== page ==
Study Finds Parents Are Frustrated by Lack of Mental Health Services


Survey respondents cited lack of access to services and therapists as a significant barrier to children’s mental health care.

Monkey Business Images/Adobe Stock

Monkey Business Images/Adobe Stock

A survey recently revealed that only 50% of parents who attempted to obtain mental health services for their children during the COVID-19 pandemic were successful in doing so.

The survey, sponsored by pediatric teletherapy provider DotCom Therapy,1 was conducted in late September 2021 to gauge the impact of the pandemic on mental health among children, as well as the impact of the reentry to school in Fall 2021 following a year of lockdown and online learning. The survey gathered responses from 1109 parents and guardians in the United States who have at least 1 child under 18.2 The survey results highlighted the disjointed mental health care system and its impact on child mental health.

Respondents reported that lack of access and resources was the biggest barrier to obtaining mental health care for their children, with only 35% stating that they believe their school systems currently provide adequate mental health support and 78% stating that they believe educational and health care systems need to provide more and better mental health support for children. Additionally, 39% of respondents reported a shortage of therapists as a significant barrier to adequate mental health services; 38% cited a lack of resources to help them find the right therapist for their child; and 62% said they were unaware of the full extent of mental health services offered by their school systems.1 Further, one-third of parents said they did not attempt to access mental health services for their children, even when they were aware of their children’s mental health challenges, such as social and general anxiety and panic attacks.1

According to the survey, parents are receptive to pediatric therapy.1 “Parents want to help their children, but many are overwhelmed and don’t know where to turn as mental health resources have diminished across educational and health care institutions,” said Rachel Mack Robinson, MS, founder and president of DotCom Therapy, in a press release. “Fortunately, pediatric teletherapy provides an immediate and effective solution to the ongoing therapist crisis that benefits patients and families while providing much-needed support and resources to schools, hospitals, and clinics.”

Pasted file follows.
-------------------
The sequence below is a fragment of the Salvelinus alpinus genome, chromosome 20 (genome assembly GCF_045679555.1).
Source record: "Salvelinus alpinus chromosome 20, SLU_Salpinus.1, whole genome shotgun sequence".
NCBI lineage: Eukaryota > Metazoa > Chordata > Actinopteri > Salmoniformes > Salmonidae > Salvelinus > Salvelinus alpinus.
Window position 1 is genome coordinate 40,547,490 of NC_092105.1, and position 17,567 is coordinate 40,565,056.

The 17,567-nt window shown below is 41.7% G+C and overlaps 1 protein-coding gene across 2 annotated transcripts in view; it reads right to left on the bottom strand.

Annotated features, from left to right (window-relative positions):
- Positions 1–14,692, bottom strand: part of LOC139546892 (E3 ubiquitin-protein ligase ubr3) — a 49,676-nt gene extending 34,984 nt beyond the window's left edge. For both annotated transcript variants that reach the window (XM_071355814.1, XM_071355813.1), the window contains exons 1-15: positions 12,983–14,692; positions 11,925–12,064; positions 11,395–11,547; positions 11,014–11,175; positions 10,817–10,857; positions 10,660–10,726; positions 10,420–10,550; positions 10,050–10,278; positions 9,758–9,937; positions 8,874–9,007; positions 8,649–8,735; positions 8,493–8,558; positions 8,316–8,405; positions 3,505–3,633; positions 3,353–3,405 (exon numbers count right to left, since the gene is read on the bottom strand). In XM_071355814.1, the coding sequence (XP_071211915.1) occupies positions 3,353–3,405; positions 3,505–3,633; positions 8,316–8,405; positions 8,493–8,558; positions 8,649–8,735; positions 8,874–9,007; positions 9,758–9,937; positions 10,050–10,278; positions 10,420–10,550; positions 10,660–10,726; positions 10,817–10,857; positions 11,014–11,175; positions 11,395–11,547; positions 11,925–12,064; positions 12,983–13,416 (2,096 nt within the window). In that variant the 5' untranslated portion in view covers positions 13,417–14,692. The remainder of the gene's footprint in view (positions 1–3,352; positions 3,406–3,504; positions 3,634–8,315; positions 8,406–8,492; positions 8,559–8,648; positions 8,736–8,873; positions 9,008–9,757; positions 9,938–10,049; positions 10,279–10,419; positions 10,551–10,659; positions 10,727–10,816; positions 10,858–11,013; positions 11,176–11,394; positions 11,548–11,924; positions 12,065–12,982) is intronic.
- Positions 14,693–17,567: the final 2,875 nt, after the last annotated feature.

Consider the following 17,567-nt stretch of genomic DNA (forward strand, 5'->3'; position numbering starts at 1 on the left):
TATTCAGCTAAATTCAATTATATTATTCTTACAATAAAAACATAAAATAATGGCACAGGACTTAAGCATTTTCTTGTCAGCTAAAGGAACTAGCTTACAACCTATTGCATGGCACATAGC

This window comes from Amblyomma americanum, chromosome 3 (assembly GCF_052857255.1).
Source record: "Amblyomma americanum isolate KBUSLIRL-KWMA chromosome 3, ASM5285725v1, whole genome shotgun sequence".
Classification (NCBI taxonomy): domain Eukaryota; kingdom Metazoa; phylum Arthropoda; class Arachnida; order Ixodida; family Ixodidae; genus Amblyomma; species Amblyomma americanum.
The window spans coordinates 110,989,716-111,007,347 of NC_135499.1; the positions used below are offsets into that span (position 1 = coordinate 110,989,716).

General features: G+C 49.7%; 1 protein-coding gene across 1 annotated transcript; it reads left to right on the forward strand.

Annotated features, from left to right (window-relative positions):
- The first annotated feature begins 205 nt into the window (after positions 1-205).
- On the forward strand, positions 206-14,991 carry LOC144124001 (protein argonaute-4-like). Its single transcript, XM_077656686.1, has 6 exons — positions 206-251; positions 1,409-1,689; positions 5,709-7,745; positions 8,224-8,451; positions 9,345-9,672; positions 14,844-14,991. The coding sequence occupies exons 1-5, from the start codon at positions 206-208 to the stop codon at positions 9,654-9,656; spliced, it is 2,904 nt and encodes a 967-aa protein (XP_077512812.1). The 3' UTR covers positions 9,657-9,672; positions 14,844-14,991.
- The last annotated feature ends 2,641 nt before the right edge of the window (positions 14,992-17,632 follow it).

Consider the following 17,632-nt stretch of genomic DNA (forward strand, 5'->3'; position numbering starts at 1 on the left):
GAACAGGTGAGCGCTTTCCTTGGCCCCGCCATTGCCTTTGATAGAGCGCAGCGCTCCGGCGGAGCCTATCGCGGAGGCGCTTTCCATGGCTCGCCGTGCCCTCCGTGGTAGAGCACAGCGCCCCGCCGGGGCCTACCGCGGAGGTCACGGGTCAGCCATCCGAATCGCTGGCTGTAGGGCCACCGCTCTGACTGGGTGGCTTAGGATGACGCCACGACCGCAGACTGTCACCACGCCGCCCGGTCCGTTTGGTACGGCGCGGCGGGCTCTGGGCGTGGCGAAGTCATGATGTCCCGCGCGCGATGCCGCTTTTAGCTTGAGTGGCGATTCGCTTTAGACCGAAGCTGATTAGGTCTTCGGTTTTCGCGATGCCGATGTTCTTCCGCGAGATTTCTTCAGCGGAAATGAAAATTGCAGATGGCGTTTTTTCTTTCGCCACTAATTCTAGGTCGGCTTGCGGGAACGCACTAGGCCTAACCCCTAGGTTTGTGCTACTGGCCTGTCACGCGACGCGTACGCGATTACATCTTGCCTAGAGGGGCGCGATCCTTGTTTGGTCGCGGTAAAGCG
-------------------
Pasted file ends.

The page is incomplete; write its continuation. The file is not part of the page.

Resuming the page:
These results are significant, as it is estimated that the full extent of the pandemic’s impact on youth is only just beginning to develop.3 According to the Centers for Disease Control and Prevention (CDC), nearly 1 in 5 children have a mental, behavioral, or emotional disorder (ie, attention-deficit/hyperactivity disorder [ADHD], depression, anxiety, disruptive behavior disorder, or Tourette syndrome), but only 20% of these children are currently receiving care from a specialized mental health provider.4

“Today’s stressed youth—still reeling from the pandemic—could become the next Lost Generation if we don’t get them the mental health support they need,” Robinson said in a press release. “The pandemic placed our society in a state of collective trauma and deprived children of central development opportunities, which could do irreversible harm to their wellbeing. Many children returning to school this fall are experiencing lingering after-effects of isolation, and parents want to alleviate those issues, but cannot access the help they need.”


1. Business Wire. New independent survey reveals that only 50% of parents who tried to access mental health resources for a child during the pandemic were able to. News Release. Business Wire. November 16, 2021. Accessed December 2, 2021.

2. DotCom Therapy. Back-to-school 2021: the mental health and wellbeing on children in America research brief. DotCom Therapy. 2021. Accessed December 7, 2021.

3. Abenes M. Teens in America: how the COVID-19 pandemic is shaping the next generation. Psychiatric Times. November 12, 2021. Accessed December 8, 2021.

4. Centers for Disease Control and Prevention. Improving access to children’s mental health care. Centers for Disease Control and Prevention. 2021. Accessed December 8, 2021.

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